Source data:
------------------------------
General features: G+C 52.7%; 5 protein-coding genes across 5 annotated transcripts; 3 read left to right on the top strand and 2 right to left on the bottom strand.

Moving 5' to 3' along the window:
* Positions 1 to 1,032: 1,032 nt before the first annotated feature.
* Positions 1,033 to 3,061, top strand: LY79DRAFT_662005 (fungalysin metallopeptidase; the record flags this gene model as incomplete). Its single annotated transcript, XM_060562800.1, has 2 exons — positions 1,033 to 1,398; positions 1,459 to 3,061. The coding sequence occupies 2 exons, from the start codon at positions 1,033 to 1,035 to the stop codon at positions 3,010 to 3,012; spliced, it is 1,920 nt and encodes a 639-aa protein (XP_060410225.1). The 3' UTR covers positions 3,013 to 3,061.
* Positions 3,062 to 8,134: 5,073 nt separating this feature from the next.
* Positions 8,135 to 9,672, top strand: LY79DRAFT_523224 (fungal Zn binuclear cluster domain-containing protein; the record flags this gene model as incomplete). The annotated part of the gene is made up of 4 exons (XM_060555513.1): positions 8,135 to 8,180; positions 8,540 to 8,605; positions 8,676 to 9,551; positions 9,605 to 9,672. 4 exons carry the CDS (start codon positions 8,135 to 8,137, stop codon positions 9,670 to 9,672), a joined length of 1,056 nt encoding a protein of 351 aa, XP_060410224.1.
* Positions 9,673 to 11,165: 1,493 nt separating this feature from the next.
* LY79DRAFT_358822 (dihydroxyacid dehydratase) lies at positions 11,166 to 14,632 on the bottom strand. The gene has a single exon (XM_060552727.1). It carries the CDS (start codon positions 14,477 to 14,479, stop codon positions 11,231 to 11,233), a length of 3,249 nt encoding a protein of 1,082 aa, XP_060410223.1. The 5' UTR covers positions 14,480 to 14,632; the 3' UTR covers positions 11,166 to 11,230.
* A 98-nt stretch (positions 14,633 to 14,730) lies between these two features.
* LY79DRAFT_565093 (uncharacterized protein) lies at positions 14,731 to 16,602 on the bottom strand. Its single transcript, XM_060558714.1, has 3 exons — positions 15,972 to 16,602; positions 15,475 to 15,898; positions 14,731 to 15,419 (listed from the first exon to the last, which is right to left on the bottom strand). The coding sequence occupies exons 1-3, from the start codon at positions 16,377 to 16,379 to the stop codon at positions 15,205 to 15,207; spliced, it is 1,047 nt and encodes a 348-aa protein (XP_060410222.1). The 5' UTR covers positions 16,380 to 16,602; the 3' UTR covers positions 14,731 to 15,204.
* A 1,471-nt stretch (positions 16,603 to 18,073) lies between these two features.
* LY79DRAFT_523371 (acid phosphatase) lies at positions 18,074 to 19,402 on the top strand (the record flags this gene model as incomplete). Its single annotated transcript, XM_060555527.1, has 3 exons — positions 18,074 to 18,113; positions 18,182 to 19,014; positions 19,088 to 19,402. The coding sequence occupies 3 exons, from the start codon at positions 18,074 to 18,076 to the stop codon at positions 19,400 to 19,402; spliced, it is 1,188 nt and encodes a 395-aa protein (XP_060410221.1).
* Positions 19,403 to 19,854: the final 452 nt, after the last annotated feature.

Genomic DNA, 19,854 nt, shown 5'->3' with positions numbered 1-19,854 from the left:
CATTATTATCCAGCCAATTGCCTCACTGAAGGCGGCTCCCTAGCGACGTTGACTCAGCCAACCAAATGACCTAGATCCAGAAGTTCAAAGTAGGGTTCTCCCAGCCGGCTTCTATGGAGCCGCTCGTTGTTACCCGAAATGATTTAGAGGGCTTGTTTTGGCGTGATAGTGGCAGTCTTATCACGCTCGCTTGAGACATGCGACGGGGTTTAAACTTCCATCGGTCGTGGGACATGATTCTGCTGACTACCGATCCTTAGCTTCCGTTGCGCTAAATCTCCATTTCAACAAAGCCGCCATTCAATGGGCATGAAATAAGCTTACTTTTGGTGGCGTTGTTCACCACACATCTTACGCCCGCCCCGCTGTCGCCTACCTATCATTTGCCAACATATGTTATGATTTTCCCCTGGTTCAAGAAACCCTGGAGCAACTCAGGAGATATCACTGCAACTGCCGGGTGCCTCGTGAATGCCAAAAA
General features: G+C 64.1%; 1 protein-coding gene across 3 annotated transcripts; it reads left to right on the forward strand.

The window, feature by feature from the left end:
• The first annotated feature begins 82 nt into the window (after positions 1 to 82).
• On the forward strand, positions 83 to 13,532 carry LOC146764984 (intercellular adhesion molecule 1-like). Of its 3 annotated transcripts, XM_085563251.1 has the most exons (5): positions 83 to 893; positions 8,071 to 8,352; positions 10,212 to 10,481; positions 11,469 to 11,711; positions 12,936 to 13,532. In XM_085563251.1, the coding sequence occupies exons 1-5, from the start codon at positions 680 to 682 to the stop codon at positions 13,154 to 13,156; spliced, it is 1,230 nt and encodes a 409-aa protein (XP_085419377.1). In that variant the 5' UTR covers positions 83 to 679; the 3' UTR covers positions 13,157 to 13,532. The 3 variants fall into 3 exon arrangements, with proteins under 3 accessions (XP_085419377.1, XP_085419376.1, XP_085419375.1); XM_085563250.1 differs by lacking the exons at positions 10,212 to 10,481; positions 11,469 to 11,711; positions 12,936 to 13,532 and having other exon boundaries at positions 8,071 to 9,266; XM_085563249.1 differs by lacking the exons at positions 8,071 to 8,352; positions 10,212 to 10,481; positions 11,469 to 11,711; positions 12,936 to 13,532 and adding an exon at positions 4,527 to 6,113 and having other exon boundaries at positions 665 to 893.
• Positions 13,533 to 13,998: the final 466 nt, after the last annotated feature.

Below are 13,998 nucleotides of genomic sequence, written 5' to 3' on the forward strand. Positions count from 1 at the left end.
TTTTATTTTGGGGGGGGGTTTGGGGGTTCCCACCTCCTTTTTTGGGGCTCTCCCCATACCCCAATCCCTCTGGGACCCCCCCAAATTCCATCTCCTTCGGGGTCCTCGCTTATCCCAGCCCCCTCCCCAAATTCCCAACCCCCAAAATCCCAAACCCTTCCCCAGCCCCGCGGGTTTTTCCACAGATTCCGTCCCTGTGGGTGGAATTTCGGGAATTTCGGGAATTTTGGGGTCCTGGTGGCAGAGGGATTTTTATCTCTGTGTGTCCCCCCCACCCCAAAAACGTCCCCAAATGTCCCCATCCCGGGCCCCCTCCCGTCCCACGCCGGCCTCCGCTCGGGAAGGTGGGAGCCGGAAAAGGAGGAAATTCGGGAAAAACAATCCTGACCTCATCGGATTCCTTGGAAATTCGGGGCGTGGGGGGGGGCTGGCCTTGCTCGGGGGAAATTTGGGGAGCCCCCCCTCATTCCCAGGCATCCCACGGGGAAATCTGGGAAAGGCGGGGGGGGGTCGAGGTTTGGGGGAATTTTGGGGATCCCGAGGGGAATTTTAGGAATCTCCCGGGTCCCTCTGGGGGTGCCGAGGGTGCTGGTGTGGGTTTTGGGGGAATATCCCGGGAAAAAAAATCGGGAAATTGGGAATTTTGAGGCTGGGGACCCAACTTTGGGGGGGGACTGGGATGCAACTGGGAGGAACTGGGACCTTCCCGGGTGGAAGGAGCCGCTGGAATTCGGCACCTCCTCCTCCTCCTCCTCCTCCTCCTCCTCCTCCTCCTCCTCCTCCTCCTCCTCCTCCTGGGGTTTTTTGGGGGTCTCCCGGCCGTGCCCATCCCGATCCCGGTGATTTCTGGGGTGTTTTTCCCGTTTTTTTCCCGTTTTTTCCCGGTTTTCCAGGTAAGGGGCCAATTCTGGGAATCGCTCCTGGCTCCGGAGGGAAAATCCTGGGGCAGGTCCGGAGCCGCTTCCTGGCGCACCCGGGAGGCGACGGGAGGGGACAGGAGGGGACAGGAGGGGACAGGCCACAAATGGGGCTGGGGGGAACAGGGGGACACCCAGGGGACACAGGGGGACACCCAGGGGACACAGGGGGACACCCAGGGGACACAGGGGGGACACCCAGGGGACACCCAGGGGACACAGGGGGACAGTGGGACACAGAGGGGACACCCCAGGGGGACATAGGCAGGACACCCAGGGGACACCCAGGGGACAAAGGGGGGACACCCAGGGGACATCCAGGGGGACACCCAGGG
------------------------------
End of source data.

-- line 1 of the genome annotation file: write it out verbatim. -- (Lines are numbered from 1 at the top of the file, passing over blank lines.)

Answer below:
General features: G+C 52.7%; 5 protein-coding genes across 5 annotated transcripts; 3 read left to right on the top strand and 2 right to left on the bottom strand.